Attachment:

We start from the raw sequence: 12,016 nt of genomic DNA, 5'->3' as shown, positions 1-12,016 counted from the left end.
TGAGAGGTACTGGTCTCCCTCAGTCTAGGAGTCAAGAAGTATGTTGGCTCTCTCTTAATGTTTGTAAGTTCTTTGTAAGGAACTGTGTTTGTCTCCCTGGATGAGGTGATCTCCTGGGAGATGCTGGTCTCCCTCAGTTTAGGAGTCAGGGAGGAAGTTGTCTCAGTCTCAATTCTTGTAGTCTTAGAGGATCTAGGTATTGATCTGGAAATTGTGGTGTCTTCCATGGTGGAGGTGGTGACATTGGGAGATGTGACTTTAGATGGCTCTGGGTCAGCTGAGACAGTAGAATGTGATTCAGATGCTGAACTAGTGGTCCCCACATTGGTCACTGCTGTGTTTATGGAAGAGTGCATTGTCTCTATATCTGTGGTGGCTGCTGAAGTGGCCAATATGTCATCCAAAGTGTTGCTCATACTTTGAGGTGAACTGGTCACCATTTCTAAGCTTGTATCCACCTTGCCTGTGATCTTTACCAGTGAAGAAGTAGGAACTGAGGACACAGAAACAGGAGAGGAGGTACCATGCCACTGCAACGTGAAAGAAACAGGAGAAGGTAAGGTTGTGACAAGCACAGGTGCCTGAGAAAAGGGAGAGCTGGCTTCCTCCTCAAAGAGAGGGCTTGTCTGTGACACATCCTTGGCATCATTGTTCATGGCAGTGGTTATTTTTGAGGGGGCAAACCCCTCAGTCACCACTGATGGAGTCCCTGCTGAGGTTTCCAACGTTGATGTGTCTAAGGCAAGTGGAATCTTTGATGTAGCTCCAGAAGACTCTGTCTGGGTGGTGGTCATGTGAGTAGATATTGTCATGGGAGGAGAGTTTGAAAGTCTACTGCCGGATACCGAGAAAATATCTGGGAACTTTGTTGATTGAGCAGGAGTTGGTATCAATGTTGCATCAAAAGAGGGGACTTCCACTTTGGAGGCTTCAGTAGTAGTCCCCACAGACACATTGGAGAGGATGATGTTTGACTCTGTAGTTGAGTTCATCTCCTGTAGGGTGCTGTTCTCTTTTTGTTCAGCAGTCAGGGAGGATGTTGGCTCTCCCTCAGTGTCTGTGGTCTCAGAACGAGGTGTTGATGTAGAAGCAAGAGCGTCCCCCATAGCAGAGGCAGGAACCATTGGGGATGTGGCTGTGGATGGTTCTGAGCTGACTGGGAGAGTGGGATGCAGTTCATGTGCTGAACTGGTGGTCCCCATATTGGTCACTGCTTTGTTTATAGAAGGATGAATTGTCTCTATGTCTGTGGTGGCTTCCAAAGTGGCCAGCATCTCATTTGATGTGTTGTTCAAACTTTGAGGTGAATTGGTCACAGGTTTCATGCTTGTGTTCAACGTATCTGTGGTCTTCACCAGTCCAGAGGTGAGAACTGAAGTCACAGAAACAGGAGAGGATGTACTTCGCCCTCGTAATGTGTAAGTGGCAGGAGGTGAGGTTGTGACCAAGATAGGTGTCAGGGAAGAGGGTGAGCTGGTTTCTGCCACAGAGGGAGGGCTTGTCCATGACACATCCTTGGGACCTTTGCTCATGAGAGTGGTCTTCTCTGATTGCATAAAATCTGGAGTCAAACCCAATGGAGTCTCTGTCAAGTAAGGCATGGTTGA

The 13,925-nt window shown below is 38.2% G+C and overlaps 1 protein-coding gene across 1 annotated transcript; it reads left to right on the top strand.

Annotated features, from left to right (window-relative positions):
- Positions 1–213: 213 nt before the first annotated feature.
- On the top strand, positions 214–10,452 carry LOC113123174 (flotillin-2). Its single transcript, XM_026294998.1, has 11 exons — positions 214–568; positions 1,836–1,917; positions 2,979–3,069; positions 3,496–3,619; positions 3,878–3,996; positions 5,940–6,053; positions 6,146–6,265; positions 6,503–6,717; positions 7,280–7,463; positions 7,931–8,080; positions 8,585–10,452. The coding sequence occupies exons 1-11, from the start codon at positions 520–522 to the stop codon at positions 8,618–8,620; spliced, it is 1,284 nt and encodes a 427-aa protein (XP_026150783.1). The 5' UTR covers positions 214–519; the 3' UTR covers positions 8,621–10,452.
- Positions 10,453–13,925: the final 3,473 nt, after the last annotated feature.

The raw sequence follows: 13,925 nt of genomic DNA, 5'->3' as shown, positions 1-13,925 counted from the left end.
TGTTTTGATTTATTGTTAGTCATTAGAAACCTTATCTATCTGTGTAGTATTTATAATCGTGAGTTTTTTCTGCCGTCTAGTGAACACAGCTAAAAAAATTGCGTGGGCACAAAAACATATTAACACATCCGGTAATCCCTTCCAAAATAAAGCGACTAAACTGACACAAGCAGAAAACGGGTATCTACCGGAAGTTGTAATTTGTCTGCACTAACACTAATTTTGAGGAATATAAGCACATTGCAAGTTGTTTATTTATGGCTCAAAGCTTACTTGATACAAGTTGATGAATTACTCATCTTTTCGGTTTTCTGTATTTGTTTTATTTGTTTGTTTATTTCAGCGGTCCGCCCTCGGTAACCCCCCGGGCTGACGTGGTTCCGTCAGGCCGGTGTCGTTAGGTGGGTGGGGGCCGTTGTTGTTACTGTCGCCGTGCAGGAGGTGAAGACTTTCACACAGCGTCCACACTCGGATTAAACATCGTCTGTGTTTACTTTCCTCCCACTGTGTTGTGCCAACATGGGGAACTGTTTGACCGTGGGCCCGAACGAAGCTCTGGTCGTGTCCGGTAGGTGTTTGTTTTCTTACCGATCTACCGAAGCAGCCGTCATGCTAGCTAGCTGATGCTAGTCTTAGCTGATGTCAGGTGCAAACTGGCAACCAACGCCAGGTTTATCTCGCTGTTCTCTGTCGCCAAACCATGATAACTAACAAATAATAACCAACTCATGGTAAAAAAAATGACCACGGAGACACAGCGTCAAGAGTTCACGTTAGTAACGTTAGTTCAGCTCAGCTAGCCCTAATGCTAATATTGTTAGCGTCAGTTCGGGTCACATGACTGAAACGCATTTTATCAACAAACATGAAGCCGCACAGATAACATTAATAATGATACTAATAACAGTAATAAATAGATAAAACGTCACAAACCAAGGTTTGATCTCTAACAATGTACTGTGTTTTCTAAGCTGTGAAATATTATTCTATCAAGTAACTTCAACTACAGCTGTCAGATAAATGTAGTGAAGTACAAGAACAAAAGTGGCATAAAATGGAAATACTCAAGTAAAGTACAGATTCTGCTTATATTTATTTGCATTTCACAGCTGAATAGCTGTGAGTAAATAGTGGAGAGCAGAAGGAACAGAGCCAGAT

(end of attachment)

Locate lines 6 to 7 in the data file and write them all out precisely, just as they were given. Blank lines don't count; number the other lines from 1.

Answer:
- On the top strand, positions 214–10,452 carry LOC113123174 (flotillin-2). Its single transcript, XM_026294998.1, has 11 exons — positions 214–568; positions 1,836–1,917; positions 2,979–3,069; positions 3,496–3,619; positions 3,878–3,996; positions 5,940–6,053; positions 6,146–6,265; positions 6,503–6,717; positions 7,280–7,463; positions 7,931–8,080; positions 8,585–10,452. The coding sequence occupies exons 1-11, from the start codon at positions 520–522 to the stop codon at positions 8,618–8,620; spliced, it is 1,284 nt and encodes a 427-aa protein (XP_026150783.1). The 5' UTR covers positions 214–519; the 3' UTR covers positions 8,621–10,452.
- Positions 10,453–13,925: the final 3,473 nt, after the last annotated feature.